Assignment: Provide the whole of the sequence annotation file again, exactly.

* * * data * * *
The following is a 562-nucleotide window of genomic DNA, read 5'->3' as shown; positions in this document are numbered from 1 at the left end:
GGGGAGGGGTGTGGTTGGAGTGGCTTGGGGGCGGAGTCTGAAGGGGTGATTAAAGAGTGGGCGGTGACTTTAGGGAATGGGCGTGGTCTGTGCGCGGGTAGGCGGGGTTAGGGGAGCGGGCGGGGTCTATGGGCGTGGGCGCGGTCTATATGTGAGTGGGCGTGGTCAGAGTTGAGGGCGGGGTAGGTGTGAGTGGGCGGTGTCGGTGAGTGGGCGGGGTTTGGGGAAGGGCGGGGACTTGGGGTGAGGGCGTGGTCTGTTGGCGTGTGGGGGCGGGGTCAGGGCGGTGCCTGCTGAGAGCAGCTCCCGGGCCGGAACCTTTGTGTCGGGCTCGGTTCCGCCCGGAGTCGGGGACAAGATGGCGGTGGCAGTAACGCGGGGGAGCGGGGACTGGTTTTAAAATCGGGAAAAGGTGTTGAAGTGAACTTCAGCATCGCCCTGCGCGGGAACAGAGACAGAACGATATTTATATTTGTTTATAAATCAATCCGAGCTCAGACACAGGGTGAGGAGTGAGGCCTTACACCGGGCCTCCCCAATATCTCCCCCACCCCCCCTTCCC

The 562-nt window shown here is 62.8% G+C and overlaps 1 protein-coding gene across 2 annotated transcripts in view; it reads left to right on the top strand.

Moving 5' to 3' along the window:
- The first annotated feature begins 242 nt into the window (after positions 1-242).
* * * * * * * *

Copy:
The following is a 562-nucleotide window of genomic DNA, read 5'->3' as shown; positions in this document are numbered from 1 at the left end:
GGGGAGGGGTGTGGTTGGAGTGGCTTGGGGGCGGAGTCTGAAGGGGTGATTAAAGAGTGGGCGGTGACTTTAGGGAATGGGCGTGGTCTGTGCGCGGGTAGGCGGGGTTAGGGGAGCGGGCGGGGTCTATGGGCGTGGGCGCGGTCTATATGTGAGTGGGCGTGGTCAGAGTTGAGGGCGGGGTAGGTGTGAGTGGGCGGTGTCGGTGAGTGGGCGGGGTTTGGGGAAGGGCGGGGACTTGGGGTGAGGGCGTGGTCTGTTGGCGTGTGGGGGCGGGGTCAGGGCGGTGCCTGCTGAGAGCAGCTCCCGGGCCGGAACCTTTGTGTCGGGCTCGGTTCCGCCCGGAGTCGGGGACAAGATGGCGGTGGCAGTAACGCGGGGGAGCGGGGACTGGTTTTAAAATCGGGAAAAGGTGTTGAAGTGAACTTCAGCATCGCCCTGCGCGGGAACAGAGACAGAACGATATTTATATTTGTTTATAAATCAATCCGAGCTCAGACACAGGGTGAGGAGTGAGGCCTTACACCGGGCCTCCCCAATATCTCCCCCACCCCCCCTTCCC

The 562-nt window shown here is 62.8% G+C and overlaps 1 protein-coding gene across 2 annotated transcripts in view; it reads left to right on the top strand.

Moving 5' to 3' along the window:
- The first annotated feature begins 242 nt into the window (after positions 1-242).